THE LEHMAN TRILOGY Trades Greed for Gold — Review
Steffano Massini’s The Lehman Trilogy takes place on a large, rotating office cube with sexy floor-to-ceiling windows that promise transparency. Against a massive screen on which settings, both literal and emotional, are expressed, it paints a portrait of the corporation as leader. An early scene sees the Bavarian-born Heyum Lehman, soon to be rechristened Henry upon arriving in New York City, stand against a backdrop of the East River, with the Statue of Liberty growing closer and closer. Right away, this American epic of greed, family, and power establishes that it is industry, not liberty, that leads the people.
Of course, Massini slams corrective asterisks on this dogma throughout the three act, three-and-a-half hour play, now in limited performances at the Nederlander Theatre. Adapted by Ben Powers from the Italian and directed by Sam Mendes, it follows a similar trajectory to Henry’s across the pond, having premiered in London’s National Theatre to roaring acclaim. Starring a British trifecta of Simon Russell Beale, Adam Godley, and Adrian Lester, it offers a masterful portrait of capitalism in action, from perhaps-genuine desire for self-improvement all the way through its souring, despicable end.
You see, Henry (Beale) soon finds himself in Alabama with his brothers Emanuel (Lester) and Mayer (Godley), and the three men find themselves broke, Jewish, and desperate in a foreign land. What’s a family to do? Through a series of opportunistic decisions fueled by the surrounding calamities of the encroaching Civil War, the brothers find ways to profit off the misery, stupidity, and desperation of others. This means dealing in cotton, coffee, tobacco—all slave industries—until reaching the apex of hollow mercantilism, trade.
The three performances are stellar, with the actors playing descendents and affiliates of the family all the way through the firm’s spectacular demise. They show more sparkle and sense of fun than one would expect from a work that could easily be played with dusty seriousness. A scene where a dying Bobby succumbs to the throes of mid-century excesses provides Godley a bravura moment of actorly commitment as he dances the twist straight into hell. As “The Beat Goes On” plays and Halls’ video design spins on and on and on, Godley personifies the manic 20th century engorgement that would remain at fever pitch all the way through 2008.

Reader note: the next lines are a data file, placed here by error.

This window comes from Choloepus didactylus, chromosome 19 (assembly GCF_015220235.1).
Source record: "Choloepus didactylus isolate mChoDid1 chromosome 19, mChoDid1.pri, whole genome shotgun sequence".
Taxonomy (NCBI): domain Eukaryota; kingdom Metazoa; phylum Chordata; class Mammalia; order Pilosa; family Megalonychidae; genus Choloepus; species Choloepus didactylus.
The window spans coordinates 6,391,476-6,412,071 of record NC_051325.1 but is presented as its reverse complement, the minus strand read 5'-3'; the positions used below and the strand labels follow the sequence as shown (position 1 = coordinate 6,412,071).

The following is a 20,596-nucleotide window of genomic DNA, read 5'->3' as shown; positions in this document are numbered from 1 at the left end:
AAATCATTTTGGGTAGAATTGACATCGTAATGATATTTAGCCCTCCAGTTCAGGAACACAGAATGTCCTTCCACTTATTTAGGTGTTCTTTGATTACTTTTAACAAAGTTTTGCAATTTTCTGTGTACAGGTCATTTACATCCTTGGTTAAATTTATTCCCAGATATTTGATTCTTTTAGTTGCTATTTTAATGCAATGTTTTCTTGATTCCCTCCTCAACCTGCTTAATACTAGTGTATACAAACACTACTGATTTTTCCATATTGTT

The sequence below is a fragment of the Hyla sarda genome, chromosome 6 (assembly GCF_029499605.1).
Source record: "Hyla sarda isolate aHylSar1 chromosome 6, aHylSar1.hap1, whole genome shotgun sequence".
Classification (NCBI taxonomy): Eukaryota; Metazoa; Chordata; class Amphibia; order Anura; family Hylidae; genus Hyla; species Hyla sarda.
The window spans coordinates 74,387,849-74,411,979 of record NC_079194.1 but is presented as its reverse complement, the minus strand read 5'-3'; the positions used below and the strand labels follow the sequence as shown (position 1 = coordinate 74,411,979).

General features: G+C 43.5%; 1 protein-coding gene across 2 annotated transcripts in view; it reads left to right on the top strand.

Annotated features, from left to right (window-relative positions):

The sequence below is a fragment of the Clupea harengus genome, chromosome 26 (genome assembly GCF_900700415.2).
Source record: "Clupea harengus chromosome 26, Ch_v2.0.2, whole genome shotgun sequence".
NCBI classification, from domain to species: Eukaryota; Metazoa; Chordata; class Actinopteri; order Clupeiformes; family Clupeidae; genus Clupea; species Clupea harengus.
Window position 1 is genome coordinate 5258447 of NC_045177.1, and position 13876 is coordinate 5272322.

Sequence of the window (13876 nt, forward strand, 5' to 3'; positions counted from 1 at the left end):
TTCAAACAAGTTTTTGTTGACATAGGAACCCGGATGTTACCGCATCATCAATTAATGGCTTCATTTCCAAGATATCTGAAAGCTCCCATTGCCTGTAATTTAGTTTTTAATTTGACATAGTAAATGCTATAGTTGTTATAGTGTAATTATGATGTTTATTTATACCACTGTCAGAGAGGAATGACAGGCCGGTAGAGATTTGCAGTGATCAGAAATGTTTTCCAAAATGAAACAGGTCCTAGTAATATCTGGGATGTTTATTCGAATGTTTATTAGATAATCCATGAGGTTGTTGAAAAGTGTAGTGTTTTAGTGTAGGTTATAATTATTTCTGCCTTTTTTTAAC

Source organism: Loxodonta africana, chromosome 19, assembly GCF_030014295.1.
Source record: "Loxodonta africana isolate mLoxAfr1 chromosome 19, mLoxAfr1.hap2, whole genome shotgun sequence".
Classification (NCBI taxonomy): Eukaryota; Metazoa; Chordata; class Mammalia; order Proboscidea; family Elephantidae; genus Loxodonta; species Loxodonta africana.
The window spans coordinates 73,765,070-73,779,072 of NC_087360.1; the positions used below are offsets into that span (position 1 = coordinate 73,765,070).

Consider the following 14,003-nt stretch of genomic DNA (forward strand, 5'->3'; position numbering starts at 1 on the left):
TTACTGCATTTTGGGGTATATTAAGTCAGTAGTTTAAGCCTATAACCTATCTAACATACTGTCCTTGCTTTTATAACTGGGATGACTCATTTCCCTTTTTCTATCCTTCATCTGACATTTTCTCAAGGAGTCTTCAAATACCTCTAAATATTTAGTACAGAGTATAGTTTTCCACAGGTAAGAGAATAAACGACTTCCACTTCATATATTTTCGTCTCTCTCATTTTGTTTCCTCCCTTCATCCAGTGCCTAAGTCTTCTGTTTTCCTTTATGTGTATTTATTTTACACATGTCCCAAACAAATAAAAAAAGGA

Lester, who joined the cast in June after Ben Miles departed the production, makes a first-rate Broadway debut following a storied career on UK stages. His characters are less flashy, more utilitarian—his first, Emanuel, is nicknamed “the arm” of the family—but he delivers them with steady wit and force. That Lester is Black adds a critical new dimension to a play that is resoundingly about Whiteness in action. While, by no means, “the Black actor” in the production, his casting reflects a larger improvement to the work: the script itself has been altered to include stronger references to the Lehmans’ having profited from slavery—an element so crucial to the play’s brilliance, and to its arc of American sin, that it is hard to imagine swallowing this epic narrative without that crucial angle.
Russell Beale, playing the story’s more outsized and often silliest characters, is outstanding. It seems wrong to single out a favorite in such a terrific cast, but his choices, like his Henry’s ideas are said to be, are always right. His Lehmans and satellite characters run the gamut from hostile to naive, seductive to foolish, and Russell Beale makes a meal out of all of them, while remaining generously grounded in the larger narrative.
An established director of incredible versatility, Mendes works his three actors perfectly, creating worlds and empires out of a single set. Along with Luke Halls’ elegant, direct video designs, Es Devlin’s cube, floating above the stage and rotating to give a panoramic view of the brothers’ growing ambitions, is perfect for the story, and Mendes combines its incredible modernity with theatrical touches both classical and Brechtian. The production feels high-tech and futuristic, but Mendes has the actors move around furniture and create buildings out of the very cardboard boxes that will later be used when the market crashes around them.
Nick Powell’s brilliant, tinkering score evokes the haunting accompaniments of silent film: an epochal invention which also emerged out of seemingly nowhere and steamrolled its way into ubiquity. Deftly played by Candida Caldicot, it reflects that same desperate feeling of the classical underscoring the modern, while holding the quiet wisdom that history will always repeat itself.
A medium of breathtaking modernity with European roots but American escalation, the birth of film soon begat The Birth of a Nation, that infamous and, unfortunately, impactful false narrative about White advancement in this country. Through the score—an invaluable part of the production—The Lehman Trilogy seems to say that modernity, and its corresponding progress, must always be followed by vile selfishness.
The Lehman Trilogy is now in performance at the Nederlander Theatre on West 41st Street in New York City. For tickets and more information, visit here.